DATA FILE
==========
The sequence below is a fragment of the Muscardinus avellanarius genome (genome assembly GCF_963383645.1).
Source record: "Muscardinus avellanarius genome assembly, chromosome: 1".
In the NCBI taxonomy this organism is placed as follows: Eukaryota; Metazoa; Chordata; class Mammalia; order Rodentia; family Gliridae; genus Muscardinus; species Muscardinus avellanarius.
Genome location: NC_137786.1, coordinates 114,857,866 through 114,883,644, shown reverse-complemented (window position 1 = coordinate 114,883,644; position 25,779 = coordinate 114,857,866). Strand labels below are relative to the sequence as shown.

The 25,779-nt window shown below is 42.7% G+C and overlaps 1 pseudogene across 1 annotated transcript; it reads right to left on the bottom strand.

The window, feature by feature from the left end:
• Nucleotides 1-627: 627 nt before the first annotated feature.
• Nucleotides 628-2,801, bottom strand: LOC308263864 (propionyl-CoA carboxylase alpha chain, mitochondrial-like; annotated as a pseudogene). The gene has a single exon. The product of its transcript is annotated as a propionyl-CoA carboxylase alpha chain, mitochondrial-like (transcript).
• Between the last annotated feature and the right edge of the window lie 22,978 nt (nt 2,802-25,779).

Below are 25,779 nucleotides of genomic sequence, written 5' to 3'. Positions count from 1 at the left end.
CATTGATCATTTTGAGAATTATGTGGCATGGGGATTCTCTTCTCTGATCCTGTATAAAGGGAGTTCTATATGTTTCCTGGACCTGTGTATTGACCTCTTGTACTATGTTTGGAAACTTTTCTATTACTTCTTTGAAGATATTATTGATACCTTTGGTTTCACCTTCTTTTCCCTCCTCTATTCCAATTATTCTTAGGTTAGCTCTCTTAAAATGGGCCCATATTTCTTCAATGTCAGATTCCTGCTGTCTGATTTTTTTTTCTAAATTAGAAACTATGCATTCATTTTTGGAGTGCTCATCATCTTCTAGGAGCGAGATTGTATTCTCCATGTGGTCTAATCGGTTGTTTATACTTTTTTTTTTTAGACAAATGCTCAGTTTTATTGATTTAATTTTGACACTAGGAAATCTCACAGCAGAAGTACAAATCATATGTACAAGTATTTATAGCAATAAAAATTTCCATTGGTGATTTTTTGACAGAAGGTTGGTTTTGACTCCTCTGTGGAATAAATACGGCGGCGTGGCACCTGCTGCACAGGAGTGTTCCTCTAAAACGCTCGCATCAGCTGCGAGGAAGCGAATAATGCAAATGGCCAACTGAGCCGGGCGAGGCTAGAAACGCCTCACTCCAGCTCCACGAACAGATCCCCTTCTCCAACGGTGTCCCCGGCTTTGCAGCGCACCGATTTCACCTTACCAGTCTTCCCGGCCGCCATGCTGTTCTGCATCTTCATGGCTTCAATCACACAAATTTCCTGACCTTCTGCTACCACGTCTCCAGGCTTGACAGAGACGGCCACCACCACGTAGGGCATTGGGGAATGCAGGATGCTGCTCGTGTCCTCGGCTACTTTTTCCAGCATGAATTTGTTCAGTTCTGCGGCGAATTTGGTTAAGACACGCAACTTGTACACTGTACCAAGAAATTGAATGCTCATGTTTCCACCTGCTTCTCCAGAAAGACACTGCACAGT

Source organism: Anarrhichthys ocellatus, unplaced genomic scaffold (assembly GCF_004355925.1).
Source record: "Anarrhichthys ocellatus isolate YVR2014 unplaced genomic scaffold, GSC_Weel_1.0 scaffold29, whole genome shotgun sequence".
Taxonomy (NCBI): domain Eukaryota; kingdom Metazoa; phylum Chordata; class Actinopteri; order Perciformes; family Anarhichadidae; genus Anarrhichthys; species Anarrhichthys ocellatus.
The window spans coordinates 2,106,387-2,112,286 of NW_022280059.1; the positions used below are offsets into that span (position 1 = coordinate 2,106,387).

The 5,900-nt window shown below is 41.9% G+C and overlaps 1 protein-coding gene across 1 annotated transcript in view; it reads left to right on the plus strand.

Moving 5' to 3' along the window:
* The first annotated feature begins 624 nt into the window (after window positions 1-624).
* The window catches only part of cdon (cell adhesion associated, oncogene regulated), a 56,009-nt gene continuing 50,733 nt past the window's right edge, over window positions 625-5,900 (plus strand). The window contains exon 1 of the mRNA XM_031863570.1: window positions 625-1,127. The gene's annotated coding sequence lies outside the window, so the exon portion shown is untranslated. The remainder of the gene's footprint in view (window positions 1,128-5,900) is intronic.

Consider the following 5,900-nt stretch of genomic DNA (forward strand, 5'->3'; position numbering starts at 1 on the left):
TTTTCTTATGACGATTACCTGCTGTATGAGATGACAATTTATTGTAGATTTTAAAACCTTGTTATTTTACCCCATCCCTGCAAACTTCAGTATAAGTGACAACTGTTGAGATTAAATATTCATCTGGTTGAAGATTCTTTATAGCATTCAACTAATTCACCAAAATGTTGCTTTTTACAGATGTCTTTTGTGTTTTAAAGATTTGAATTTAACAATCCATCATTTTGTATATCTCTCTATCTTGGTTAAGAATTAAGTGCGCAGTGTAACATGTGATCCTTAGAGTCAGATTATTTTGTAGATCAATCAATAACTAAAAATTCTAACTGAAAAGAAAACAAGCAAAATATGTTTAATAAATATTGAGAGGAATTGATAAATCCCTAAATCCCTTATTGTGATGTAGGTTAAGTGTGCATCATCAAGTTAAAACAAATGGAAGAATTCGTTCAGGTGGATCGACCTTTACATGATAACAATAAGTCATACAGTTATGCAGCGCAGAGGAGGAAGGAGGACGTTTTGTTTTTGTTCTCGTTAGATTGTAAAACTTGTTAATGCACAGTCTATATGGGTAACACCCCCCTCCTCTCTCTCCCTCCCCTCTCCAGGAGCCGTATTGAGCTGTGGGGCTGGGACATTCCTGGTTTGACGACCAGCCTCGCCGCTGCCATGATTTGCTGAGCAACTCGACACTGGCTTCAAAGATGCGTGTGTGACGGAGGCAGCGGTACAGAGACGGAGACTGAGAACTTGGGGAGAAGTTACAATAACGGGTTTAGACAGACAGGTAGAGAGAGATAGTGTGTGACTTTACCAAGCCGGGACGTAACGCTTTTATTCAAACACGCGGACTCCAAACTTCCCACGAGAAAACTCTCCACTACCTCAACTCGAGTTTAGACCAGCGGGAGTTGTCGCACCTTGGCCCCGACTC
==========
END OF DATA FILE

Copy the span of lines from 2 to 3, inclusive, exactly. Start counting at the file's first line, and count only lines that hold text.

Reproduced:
Source record: "Muscardinus avellanarius genome assembly, chromosome: 1".
In the NCBI taxonomy this organism is placed as follows: Eukaryota; Metazoa; Chordata; class Mammalia; order Rodentia; family Gliridae; genus Muscardinus; species Muscardinus avellanarius.